Lane doesn’t want to be at the Latham House sanatorium. Of course not. It will do nothing but take away his time from preparing for his dream—Stanford. But he’s been diagnosed with TB (the mutant strain which is completely drug resistant) and while the world waits with bated breath for a cure, Lane has to live at Latham and try not to die. While in there, he re-unites with Sadie, whom he had known for a short time at a summer camp when they were thirteen. She’s nothing like the girl he once knew—no, the new Sadie is rebellious and beautiful and a trouble-maker. The problem is, she seems to be angry with him, and he doesn’t know why.

Sadie has been at Latham House for fifteen months—she’s almost the oldest resident in there. With her close clique of friends and their “black market” of all things that Latham forbids, Sadie is quite happy (as much as she can be) within herself. But then Lane comes to Latham and she remembers everything that happened at the summer camp. And she avoids him as much as she can.

More than anything, I loved the way the two got together. Slowly, with wonder and awe, instead of hard and fast. Their gentle steps into a romantic relationship kind of made me long for a Lane of my own
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Really enjoyed
Overall rating 
 
3.7
Plot 
 
4.0
Characters 
 
4.0
Writing Style 
 
3.0
Lane is new to Latham House, a sanatorium for teens with tuberculosis. He had his whole life planned out and now it’s at risk for falling apart as he learns that pushing himself as hard as he used to puts his health at risk. Sadie, a girl from his past, draws his attention. She and her group of friends seem different from all the other kids there. They’re rule-breakers and Lane finds himself slowly becoming one of them and falling for Sadie. Sometimes it’s even easy to forget why they’re all at Latham house, that they’re all sick, that their strain of TB is incurable. Then they’re forced to remember.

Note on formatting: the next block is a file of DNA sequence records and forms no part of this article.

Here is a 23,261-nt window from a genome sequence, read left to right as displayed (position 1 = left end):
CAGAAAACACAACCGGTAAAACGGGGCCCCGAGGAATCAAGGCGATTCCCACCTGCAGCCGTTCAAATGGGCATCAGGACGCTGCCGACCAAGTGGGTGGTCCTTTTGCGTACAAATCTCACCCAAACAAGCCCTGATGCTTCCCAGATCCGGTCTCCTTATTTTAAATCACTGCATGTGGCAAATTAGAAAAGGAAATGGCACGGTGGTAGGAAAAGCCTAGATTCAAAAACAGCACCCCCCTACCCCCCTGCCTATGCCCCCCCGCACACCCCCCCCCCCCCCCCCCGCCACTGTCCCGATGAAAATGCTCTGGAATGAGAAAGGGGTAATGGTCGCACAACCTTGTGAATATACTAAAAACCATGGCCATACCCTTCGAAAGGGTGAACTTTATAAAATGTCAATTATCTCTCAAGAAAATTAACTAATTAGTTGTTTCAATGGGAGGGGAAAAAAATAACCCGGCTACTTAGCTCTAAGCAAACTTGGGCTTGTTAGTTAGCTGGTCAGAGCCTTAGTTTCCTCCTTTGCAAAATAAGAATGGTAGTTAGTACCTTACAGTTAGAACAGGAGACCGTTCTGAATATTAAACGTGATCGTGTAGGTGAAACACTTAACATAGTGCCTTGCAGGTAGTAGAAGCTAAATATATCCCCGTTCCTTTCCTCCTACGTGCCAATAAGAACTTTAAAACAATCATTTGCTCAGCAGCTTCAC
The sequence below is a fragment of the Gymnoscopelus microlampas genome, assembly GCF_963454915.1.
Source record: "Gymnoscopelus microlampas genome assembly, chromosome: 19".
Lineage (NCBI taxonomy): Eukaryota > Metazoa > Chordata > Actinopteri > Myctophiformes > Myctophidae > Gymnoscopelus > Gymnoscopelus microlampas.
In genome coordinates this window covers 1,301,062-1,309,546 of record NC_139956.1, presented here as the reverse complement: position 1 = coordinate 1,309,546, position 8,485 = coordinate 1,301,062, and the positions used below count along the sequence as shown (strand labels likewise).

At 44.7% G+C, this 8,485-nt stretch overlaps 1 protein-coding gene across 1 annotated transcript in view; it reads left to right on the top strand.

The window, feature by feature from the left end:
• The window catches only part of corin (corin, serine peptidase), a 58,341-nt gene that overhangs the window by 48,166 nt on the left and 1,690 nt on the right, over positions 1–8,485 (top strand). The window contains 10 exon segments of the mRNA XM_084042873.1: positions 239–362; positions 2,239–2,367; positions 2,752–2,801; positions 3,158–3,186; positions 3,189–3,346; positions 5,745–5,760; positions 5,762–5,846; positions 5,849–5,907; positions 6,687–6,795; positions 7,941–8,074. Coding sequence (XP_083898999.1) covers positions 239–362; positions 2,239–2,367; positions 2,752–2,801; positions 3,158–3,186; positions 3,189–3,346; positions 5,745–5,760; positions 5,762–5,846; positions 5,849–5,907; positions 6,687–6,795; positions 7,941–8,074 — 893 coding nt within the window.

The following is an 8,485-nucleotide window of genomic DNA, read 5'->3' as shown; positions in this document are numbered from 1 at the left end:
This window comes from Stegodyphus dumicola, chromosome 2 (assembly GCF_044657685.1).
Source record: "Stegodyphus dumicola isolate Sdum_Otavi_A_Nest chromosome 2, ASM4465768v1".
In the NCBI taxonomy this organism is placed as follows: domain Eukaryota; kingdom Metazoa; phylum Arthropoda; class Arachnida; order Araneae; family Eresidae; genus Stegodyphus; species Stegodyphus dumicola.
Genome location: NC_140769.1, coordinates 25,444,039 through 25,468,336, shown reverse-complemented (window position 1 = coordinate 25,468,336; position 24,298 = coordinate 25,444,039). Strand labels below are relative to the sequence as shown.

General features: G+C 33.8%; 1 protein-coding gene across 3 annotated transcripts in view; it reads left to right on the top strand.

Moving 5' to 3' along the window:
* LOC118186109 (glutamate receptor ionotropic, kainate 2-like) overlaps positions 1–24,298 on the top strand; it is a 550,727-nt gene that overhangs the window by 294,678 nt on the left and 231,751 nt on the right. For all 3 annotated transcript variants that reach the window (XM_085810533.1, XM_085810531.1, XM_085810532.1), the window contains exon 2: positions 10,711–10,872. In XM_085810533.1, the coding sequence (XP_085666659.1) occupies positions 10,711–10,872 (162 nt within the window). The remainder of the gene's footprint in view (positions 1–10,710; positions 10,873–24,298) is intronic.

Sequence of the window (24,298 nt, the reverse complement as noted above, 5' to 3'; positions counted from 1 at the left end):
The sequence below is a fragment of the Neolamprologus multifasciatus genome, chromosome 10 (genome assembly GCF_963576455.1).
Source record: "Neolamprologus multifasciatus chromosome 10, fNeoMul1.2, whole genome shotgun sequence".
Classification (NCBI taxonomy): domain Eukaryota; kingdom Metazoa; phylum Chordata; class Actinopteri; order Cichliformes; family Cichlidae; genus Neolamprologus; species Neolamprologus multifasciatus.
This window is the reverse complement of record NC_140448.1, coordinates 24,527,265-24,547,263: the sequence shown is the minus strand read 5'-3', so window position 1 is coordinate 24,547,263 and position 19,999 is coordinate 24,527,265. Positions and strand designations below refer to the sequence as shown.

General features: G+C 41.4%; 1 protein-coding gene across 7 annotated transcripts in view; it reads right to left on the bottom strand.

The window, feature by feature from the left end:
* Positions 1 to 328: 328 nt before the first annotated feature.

This book ended up being a surprisingly enjoyable read even with the main subject matter being sick teens. There were many light-hearted moments and a lot of humour sprinkled in with the more serious moments so I found myself laughing just as often as tearing up. Some characters used a lot of dark humour to cope with what was happening to them, some stopped caring about the little things like getting out of PJs, some broke rules. It was interesting to see the different ways the characters used to get through their days.

The characters were all great. Lane and Sadie were the main two with their alternating POVs. Lane was an overachiever struggling to adapt to the fact that his body couldn’t handle his workload along with his illness. Sadie was sarcastic and bold and seemed untouchable but she was also really sweet and loved her friends. Nick was the comic of the group, Marina was the artist, and Charlie was the quiet musician. In the world outside Latham house they probably would have never been friends but inside, they were inseparable.

There was a lot more to this book than a tragic love story. Lane and Sadie’s love story was a part of the book, a major part, but it was also about their group refusing to give up like so many of the other occupants of Latham house who shuffle around in their PJs. Their group wanted to keep living even as they were getting worse. It was about love and friendship and living and dying all at once.

I wouldn’t say it was an easy read, nor did I expect it to be. It still ended up being a fast read because I couldn’t put it down and the author did a great job of making it so I always wanted to know what would happen next. There was a lot of ‘just one more chapter’ before there were suddenly no more chapters left.
Good Points
1. The whole concept
2. The characters